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“I’m paid to risk my neck. I’ll decide where and when I’ll do it. This isn’t it.”
To hear the review
To hear the review
If it ain’t broke, don’t fix it, right? Howard Hawks had teamed up with John Wayne to make Rio Bravo in 1959. At the time, it was a way for Wayne and Hawks to respond to High Noon, a movie where Gary Cooper plays a sherrif who asks the town for help when a crew of gunmen show up to kill him. This went against the view many people wanted to have of the old west, and of Real American Manly Values and so forth. John Wayne maintained that no tough guy character, ever, should ask for help. Deal with your own problems and such. So they made Rio Bravo, where Wayne’s sherrif did not ask for help. But he certainly accepted it when it was offered.
The movie was a huge success, and spawned two movies that were, for all intents and purposes, remakes. The first remake (also directed by Hawks, also starring Wayne) was El Dorado, which comes out on a terrific two-disc Centennial Collection edition May 19th from Paramount Home Entertainment. (The third version was Rio Lobo in 1969 – each successive instalment of this same story by the same people was a little weaker than the last.) Now, there are a few differences. In this movie, the sherrif himself is the drunk, and not his deputy. And the drunk is played by Robert Mitchum instead of Dean Martin. And the young gunslinger is James Caan, not Ricky Nelson. And there is no singing. Well, very little singing.
Aside from that, this is basically Rio Bravo II. And it’s nearly as good, thanks to some great performances by Mitchum and Caan (that one offensive Chinese imitation scene notwithstanding). At times, John Wayne seems to be phoning it in a little – after all, not only is this the same role he has played his entire career, it’s basically the same one he played for the same director eight years earlier. But he is reliably badass and tough, and John Wayne phoning it in was still better than anyone else this side of Eastwood. His main function is to talk tough (tough enough that he rarely has to use a gun at all) and help Mitchum snap out of his alcoholic haze.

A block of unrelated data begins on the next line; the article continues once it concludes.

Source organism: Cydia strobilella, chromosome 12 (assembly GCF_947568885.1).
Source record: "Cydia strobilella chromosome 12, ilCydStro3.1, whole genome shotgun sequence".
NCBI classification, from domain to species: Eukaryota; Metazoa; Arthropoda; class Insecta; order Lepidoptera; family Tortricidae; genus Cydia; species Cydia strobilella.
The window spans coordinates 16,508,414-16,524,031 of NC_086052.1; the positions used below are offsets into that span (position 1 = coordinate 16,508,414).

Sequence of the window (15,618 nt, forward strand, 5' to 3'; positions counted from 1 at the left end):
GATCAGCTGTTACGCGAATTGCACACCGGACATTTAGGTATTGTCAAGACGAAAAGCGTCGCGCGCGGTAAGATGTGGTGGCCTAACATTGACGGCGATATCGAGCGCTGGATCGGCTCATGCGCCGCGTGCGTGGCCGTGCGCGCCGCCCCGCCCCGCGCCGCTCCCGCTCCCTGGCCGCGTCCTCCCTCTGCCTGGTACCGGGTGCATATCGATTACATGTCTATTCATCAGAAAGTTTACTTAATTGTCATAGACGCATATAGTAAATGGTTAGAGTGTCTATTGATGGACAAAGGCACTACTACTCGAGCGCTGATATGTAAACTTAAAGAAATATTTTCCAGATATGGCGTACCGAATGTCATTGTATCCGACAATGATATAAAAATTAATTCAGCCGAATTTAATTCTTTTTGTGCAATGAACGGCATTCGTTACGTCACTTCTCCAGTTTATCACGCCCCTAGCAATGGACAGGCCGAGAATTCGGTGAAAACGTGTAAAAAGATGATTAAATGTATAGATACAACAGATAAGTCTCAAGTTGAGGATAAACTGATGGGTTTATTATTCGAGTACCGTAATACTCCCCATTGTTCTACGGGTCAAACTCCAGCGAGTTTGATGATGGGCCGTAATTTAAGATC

It takes Mitchum (as it did Martin in Bravo) a long time to snap out of it. A little too long, as El Dorado relies a little too heavily on his shambling lameness for a long time. When, finally, some gunslingers and hired assassins come to town and start causing trouble, Wayne comes to the sherrif’s assistance and finally he realizes that maybe drinking himself to death is not the best way to forget a troublesome woman. From then on, El Dorado crackles and swaggers to the badass conclusion – oh, and the thing Wayne has where his hand sometimes goes numb because he has a bullet from the gun of a hot young woman lodged near his spine comes up at the end too. It just takes too long to get there – especially since I’ve already seen this movie once.
The Centennial Collection edition comes with a second disc jammed with special features from Paramount. Maybe the best is A.C. Lyles Remembers John Wayne, where Lyles talks about this larger-than-life figure and his philosophy on acting and life. Wayne always said “I’m not an actor, I’m a RE-actor”, and watching his movies you can see that he is half right. Look at The Man Who Shot Liberty Valance, The Searchers, She Wore A Yellow Ribbon or Red River, and you can see that Wayne was much more than a re-actor. He was truly a remarkable thespian. Seriously. However, in movies like El Dorado, he really was a re-actor only. But for John Wayne, that’s enough.